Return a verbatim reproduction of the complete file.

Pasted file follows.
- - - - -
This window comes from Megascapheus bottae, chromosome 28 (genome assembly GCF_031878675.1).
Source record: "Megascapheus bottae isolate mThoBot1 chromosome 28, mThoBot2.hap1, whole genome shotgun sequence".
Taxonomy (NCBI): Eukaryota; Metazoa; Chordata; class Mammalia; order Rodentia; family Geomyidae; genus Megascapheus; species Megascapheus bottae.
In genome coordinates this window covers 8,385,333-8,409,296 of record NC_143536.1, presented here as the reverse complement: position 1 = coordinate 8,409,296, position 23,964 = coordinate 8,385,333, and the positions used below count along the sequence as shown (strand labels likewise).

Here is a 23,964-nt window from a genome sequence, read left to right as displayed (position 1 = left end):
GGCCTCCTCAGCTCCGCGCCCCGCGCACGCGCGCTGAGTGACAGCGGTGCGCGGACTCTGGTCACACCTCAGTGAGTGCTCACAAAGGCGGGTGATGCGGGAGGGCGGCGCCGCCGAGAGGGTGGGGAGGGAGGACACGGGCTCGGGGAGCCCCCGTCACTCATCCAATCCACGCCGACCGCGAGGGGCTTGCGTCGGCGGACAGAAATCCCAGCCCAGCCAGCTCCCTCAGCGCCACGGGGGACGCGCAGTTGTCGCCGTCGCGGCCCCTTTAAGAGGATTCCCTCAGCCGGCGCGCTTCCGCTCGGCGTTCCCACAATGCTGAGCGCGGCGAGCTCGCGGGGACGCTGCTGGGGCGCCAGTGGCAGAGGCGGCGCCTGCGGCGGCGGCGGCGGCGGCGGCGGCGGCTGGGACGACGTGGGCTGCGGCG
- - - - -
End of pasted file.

This window comes from Megascapheus bottae, chromosome 28 (genome assembly GCF_031878675.1).
Source record: "Megascapheus bottae isolate mThoBot1 chromosome 28, mThoBot2.hap1, whole genome shotgun sequence".
Taxonomy (NCBI): Eukaryota; Metazoa; Chordata; class Mammalia; order Rodentia; family Geomyidae; genus Megascapheus; species Megascapheus bottae.
In genome coordinates this window covers 8,385,333-8,409,296 of record NC_143536.1, presented here as the reverse complement: position 1 = coordinate 8,409,296, position 23,964 = coordinate 8,385,333, and the positions used below count along the sequence as shown (strand labels likewise).

Here is a 23,964-nt window from a genome sequence, read left to right as displayed (position 1 = left end):
GGCCTCCTCAGCTCCGCGCCCCGCGCACGCGCGCTGAGTGACAGCGGTGCGCGGACTCTGGTCACACCTCAGTGAGTGCTCACAAAGGCGGGTGATGCGGGAGGGCGGCGCCGCCGAGAGGGTGGGGAGGGAGGACACGGGCTCGGGGAGCCCCCGTCACTCATCCAATCCACGCCGACCGCGAGGGGCTTGCGTCGGCGGACAGAAATCCCAGCCCAGCCAGCTCCCTCAGCGCCACGGGGGACGCGCAGTTGTCGCCGTCGCGGCCCCTTTAAGAGGATTCCCTCAGCCGGCGCGCTTCCGCTCGGCGTTCCCACAATGCTGAGCGCGGCGAGCTCGCGGGGACGCTGCTGGGGCGCCAGTGGCAGAGGCGGCGCCTGCGGCGGCGGCGGCGGCGGCGGCGGCGGCTGGGACGACGTGGGCTGCGGCG